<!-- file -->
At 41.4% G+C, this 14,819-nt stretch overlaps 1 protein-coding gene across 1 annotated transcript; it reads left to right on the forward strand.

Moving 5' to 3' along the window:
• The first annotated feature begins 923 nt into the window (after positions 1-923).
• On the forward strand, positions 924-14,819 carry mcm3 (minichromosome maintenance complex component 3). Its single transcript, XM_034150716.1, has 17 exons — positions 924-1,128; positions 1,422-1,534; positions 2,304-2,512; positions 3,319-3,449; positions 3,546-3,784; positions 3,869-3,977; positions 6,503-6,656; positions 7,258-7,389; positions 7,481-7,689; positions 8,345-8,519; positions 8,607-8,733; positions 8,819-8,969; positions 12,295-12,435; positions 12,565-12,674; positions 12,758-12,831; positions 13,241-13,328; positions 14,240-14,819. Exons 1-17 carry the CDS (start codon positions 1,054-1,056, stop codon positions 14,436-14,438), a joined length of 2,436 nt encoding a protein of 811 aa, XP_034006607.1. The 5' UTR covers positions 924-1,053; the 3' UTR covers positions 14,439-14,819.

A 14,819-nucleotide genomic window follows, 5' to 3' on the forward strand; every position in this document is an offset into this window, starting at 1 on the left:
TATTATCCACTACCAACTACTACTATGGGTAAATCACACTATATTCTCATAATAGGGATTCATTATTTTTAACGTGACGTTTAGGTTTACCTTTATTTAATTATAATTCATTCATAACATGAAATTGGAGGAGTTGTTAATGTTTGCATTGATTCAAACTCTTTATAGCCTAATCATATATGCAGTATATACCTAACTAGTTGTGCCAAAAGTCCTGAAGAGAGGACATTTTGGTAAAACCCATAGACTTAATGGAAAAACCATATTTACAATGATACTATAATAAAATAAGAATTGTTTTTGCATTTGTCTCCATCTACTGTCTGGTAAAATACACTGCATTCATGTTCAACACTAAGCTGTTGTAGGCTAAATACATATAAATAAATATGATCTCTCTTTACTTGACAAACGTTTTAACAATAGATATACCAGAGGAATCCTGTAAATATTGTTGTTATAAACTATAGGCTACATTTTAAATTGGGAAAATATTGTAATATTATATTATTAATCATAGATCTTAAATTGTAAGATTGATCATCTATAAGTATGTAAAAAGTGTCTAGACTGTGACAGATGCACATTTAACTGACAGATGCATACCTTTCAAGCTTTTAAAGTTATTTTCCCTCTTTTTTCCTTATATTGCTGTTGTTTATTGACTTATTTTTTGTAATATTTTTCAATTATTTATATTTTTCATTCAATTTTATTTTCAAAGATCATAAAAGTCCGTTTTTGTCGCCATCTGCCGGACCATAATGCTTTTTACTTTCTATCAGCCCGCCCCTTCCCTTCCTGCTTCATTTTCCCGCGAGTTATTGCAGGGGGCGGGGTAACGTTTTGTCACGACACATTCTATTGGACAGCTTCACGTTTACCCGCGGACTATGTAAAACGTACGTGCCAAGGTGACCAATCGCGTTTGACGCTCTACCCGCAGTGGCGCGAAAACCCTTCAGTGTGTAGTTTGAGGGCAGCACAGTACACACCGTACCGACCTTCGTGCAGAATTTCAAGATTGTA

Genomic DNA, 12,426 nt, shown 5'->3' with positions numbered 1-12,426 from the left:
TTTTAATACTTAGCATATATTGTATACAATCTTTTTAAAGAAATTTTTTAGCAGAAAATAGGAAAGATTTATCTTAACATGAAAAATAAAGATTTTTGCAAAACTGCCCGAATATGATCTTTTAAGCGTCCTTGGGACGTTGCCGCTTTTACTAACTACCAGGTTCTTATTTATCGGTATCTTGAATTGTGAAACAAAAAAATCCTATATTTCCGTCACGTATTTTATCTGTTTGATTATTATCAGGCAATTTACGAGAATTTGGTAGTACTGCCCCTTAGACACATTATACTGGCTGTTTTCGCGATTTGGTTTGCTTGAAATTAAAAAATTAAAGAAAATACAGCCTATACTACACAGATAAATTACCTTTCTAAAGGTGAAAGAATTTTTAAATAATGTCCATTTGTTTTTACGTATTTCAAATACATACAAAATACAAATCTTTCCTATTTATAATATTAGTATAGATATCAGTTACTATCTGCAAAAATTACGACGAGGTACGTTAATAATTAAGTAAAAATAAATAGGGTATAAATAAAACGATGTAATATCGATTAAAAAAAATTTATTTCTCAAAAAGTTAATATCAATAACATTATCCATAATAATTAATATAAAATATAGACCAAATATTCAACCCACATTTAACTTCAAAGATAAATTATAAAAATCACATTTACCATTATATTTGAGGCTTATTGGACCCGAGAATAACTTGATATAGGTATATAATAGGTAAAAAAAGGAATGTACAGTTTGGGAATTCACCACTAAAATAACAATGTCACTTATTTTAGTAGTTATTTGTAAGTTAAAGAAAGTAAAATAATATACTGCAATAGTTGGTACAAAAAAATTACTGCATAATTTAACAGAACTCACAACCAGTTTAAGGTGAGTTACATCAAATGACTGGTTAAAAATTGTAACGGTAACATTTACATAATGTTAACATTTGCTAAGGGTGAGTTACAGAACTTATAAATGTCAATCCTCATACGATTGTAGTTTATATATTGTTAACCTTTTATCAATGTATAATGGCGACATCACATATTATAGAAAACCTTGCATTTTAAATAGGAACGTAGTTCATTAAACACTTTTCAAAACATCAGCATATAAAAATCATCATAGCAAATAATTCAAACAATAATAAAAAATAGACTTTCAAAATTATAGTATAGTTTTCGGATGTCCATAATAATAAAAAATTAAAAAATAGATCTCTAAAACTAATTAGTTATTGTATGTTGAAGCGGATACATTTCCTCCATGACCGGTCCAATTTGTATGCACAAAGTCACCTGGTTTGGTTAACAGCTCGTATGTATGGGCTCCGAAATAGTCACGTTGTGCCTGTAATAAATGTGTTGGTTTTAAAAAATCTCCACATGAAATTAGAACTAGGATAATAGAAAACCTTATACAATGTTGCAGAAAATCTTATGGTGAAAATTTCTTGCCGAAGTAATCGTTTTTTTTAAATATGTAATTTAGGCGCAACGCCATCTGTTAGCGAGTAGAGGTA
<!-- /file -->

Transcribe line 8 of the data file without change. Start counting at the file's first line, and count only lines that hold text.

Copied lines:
TTTTAATACTTAGCATATATTGTATACAATCTTTTTAAAGAAATTTTTTAGCAGAAAATAGGAAAGATTTATCTTAACATGAAAAATAAAGATTTTTGCAAAACTGCCCGAATATGATCTTTTAAGCGTCCTTGGGACGTTGCCGCTTTTACTAACTACCAGGTTCTTATTTATCGGTATCTTGAATTGTGAAACAAAAAAATCCTATATTTCCGTCACGTATTTTATCTGTTTGATTATTATCAGGCAATTTACGAGAATTTGGTAGTACTGCCCCTTAGACACATTATACTGGCTGTTTTCGCGATTTGGTTTGCTTGAAATTAAAAAATTAAAGAAAATACAGCCTATACTACACAGATAAATTACCTTTCTAAAGGTGAAAGAATTTTTAAATAATGTCCATTTGTTTTTACGTATTTCAAATACATACAAAATACAAATCTTTCCTATTTATAATATTAGTATAGATATCAGTTACTATCTGCAAAAATTACGACGAGGTACGTTAATAATTAAGTAAAAATAAATAGGGTATAAATAAAACGATGTAATATCGATTAAAAAAAATTTATTTCTCAAAAAGTTAATATCAATAACATTATCCATAATAATTAATATAAAATATAGACCAAATATTCAACCCACATTTAACTTCAAAGATAAATTATAAAAATCACATTTACCATTATATTTGAGGCTTATTGGACCCGAGAATAACTTGATATAGGTATATAATAGGTAAAAAAAGGAATGTACAGTTTGGGAATTCACCACTAAAATAACAATGTCACTTATTTTAGTAGTTATTTGTAAGTTAAAGAAAGTAAAATAATATACTGCAATAGTTGGTACAAAAAAATTACTGCATAATTTAACAGAACTCACAACCAGTTTAAGGTGAGTTACATCAAATGACTGGTTAAAAATTGTAACGGTAACATTTACATAATGTTAACATTTGCTAAGGGTGAGTTACAGAACTTATAAATGTCAATCCTCATACGATTGTAGTTTATATATTGTTAACCTTTTATCAATGTATAATGGCGACATCACATATTATAGAAAACCTTGCATTTTAAATAGGAACGTAGTTCATTAAACACTTTTCAAAACATCAGCATATAAAAATCATCATAGCAAATAATTCAAACAATAATAAAAAATAGACTTTCAAAATTATAGTATAGTTTTCGGATGTCCATAATAATAAAAAATTAAAAAATAGATCTCTAAAACTAATTAGTTATTGTATGTTGAAGCGGATACATTTCCTCCATGACCGGTCCAATTTGTATGCACAAAGTCACCTGGTTTGGTTAACAGCTCGTATGTATGGGCTCCGAAATAGTCACGTTGTGCCTGTAATAAATGTGTTGGTTTTAAAAAATCTCCACATGAAATTAGAACTAGGATAATAGAAAACCTTATACAATGTTGCAGAAAATCTTATGGTGAAAATTTCTTGCCGAAGTAATCGTTTTTTTTAAATATGTAATTTAGGCGCAACGCCATCTGTTAGCGAGTAGAGGTA